A pre-recording of the graduation speeches and musical performances will be broadcast on MTCC channel 3 at 4:30 p.m. The parade will also be carried live by MTCC and KMTI Mid-Utah Radio and each student’s name will be aired as they receive their diplomas.
The school’s valedictorian is Jonathan Henningson from Manti, salutatorian is Savannah Allen also from Manti and senior class president is Megan Olsen from Ephraim.
Manti’s principal Karen Soper told the graduates, “Your senior year will end differently than any other senior year that any of us [adults included] can remember, but we feel it is important to celebrate your accomplishments and provide you a graduation unlike any other.”
Manti did have a huge success this year, as the boys’ basketball team rallied to beat Richfield, 60-54, and captured the 3A Boys’ State Championship. It was their second 3A championship in three years as a 3A school.
North Sanpete High School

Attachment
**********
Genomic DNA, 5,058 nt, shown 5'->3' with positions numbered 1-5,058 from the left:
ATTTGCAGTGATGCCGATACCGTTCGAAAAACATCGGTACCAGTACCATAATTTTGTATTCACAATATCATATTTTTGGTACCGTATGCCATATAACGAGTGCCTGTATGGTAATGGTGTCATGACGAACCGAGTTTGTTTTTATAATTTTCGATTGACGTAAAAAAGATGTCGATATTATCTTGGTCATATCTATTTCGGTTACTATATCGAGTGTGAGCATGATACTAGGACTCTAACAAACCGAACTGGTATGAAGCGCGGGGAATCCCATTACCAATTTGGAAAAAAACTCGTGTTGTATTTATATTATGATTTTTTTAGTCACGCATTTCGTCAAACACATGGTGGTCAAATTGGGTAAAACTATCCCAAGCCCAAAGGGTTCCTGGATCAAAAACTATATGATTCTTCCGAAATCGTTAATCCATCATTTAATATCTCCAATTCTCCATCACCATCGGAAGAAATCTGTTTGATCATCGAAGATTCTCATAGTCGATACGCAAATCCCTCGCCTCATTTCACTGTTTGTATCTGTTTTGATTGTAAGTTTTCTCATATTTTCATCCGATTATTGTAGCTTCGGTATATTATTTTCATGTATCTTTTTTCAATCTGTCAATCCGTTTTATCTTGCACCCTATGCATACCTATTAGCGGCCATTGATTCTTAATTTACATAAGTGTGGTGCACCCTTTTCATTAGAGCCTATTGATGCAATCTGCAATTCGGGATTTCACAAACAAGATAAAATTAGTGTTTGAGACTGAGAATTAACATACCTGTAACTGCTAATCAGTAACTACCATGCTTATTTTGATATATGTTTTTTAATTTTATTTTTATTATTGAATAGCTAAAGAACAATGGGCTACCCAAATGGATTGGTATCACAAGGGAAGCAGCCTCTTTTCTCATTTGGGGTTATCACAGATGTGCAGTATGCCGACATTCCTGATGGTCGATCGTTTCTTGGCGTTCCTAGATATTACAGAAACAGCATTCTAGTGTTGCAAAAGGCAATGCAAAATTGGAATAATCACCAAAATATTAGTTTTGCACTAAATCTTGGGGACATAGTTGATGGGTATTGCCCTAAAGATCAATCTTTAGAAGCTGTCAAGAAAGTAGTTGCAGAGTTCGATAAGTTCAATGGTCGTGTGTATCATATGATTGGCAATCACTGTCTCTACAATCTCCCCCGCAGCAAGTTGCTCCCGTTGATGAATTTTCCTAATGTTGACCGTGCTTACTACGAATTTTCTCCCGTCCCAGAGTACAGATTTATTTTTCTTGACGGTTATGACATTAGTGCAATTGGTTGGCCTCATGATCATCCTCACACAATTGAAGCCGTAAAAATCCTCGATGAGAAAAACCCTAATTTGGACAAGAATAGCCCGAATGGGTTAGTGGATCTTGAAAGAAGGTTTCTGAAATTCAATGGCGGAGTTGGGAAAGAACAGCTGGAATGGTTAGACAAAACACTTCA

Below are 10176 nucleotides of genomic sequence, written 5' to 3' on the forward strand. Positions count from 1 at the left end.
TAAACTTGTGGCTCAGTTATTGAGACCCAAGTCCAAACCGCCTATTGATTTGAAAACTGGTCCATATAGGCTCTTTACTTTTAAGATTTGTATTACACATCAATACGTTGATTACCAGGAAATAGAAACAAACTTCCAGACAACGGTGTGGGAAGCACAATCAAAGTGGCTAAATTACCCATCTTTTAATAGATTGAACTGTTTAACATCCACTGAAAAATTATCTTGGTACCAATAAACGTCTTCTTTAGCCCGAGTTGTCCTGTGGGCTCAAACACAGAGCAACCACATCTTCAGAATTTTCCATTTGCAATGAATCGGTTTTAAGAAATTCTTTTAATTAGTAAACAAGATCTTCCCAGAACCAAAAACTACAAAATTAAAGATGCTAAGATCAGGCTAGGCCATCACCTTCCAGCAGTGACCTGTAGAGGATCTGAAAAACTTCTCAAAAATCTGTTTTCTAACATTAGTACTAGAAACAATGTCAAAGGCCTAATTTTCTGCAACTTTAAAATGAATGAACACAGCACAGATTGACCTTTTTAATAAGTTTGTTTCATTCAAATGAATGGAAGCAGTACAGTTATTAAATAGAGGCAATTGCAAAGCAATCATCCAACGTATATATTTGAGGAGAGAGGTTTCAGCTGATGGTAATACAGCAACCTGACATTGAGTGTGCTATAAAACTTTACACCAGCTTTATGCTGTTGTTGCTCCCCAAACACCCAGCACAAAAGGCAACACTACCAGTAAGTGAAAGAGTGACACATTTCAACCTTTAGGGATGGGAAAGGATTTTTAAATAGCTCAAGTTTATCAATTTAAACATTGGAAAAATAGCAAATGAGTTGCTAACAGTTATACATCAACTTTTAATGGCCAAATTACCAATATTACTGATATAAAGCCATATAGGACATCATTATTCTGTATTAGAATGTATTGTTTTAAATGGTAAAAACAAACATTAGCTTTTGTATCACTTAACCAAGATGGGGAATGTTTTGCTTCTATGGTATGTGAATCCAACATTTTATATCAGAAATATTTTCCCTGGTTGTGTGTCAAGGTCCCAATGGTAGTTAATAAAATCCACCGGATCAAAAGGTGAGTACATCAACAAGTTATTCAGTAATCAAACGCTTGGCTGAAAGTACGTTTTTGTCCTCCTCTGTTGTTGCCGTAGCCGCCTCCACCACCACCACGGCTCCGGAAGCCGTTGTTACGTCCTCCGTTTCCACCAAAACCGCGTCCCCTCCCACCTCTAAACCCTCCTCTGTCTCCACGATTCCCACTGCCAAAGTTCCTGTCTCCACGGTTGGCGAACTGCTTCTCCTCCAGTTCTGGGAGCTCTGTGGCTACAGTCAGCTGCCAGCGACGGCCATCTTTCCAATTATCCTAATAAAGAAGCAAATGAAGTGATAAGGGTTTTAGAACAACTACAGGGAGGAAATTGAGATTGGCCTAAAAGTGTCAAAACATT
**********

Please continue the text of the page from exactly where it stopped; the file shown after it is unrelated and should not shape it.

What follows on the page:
The school’s auto parade of 137 graduates will get started at 3:30 p.m. and spectators will be able to view the event by driving East on 700 South in Mt. Pleasant.
Graduates will pick up their diplomas and a professional photographer will be on-site. The entire event will be livestreamed on CentraCom local channel 10 or viewed online www.local10.tv.
A pre-recorded commencement ceremony will then be aired at 7 p.m. and all graduates will receive a digital copy. The senior class president Scott Shock will give the welcome address. Featured speakers are Thomas Jones, Addelyn Brotherson, Orange Peel and Mayzie Talbot. The retrospect will be given by Isabella Johnson.